RICHIE Gray emerged from Murrayfield last week soaked in sweat and staring at three possibilities: a spot on the British and Irish Lions tour to Australia, a place on Scotland’s tour to South Africa or a genuine chance of qualifying for the next Olympic Games with the Team GB rowing team.
He was thankful yesterday that he managed to scoop the top prize, but that third option provided an indication of the work that the 23-year-old lock has so far put himself through in order to prove his fitness for Warren Gatland’s 2013 squad. Arguably the most athletic lock forward in the British Isles since he burst on to the Test stage in 2010, 6ft 9in Gray has had to live with the expectation rather than more common hope of Scots inking him into this Lions squad.
Until he went down clutching a torn hamstring against Wales in the recent RBS Six Nations and had to be taken off the field on a motorised cart that is. Then the picture changed and the one Scot that seemed a shoe-in for the red jersey this summer suddenly became a doubt.
“I wasn’t too sure of the extent of the damage myself at that point,” he explained yesterday. “I was just gutted to be going off the pitch against Wales.
“But then I had the usual scans and medical and the timeline [for recovery] was six-to-eight weeks, and I knew then that I had a shot, so I’ve been doing everything I can to put myself in the best possible position.”
That has entailed a steady build-up of rehab and then training under the watchful eye of the SRU’s Stevie Mutch and James Robson, the chief Scotland and, handily, Lions medic. For the past month he has been stepping it up, and Robson revealed that his rowing prowess – on dry land – typified his desire to make the cut.
“Richie has worked exceptionally hard,” he said. “In the gym last week he was pulling out personal bests and even managed an Olympic qualifying time for the 2k rowing. He has come back fresh and eager to be on the Lions tour and the aim was that, if he didn’t make the Lions tour, he would be fit to go on the Scotland tour.”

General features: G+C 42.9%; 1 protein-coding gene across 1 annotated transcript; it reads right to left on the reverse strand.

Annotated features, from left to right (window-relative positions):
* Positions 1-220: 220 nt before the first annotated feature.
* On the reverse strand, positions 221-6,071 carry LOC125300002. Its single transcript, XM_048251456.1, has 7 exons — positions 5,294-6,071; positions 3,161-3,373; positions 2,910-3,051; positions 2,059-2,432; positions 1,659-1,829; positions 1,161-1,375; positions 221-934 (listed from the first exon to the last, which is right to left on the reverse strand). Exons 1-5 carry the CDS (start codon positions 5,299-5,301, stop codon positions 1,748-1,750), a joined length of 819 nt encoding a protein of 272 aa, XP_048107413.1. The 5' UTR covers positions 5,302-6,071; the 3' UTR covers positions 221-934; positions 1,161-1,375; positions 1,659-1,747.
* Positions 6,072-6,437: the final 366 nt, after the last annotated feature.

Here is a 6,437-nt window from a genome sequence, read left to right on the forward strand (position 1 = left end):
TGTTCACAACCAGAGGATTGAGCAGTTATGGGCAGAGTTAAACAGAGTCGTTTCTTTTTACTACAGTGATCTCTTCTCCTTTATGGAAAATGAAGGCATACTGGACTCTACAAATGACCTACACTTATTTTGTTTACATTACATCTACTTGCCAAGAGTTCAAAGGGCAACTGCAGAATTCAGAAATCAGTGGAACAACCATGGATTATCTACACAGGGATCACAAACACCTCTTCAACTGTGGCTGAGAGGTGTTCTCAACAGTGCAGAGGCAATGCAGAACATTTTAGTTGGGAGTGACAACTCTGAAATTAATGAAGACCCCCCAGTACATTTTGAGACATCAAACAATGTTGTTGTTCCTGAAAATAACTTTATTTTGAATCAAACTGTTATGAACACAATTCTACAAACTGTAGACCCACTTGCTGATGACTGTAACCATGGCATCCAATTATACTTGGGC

Underlining the growing maturity in the player who left Glasgow a fresh-faced kid and has endured an arduous lesson in rugby at struggling Sale, Gray said: “I owe James. He’s been fantastic and very supportive along the way. I’ve been going through the mill with a lot of rowing sessions every week, but it’s actually been enjoyable and now I’m over the moon.
“The whole goal over the last six to eight weeks was just to get myself fit enough, and my hamstring well enough, so that I could put my name in the hat. I was giving it big licks. I didn’t know it was an Olympic time, but I knew it was half decent. It was certainly the fastest I’ve gone and was a goal of mine over six weeks to get sub six [minutes] for two kilometres. That was the plan and it was achieved. A YouTube video awaits!”
His time was not far off Olympic gold medallist Matt Pinsent’s best for 2000m – Pinsent holds the British record of 5.42 – and Gatland was certainly impressed by the condition report he received from Robson. He feels Gray’s athleticism will be invaluable to the Lions style of game and believes the two months Gray has spent training will have the benefit of making him one of the freshest players on tour.
The Scot cut his ties with Sale this week and now has paperwork to complete over at his new club Castres, but he will head to warmer climes knowing his hard work has been rewarded, before returning to Scotland to continue his training.
“It’s been an anxious couple of weeks,” he added. “I was trying to avoid the announcement. I was at home [in Glasgow] and didn’t particularly want to watch it, but my old man sat down with me and kind of forced me to watch it. It was a long ten minutes waiting for the second rows to come out. But it’s a huge honour and I’m absolutely delighted.”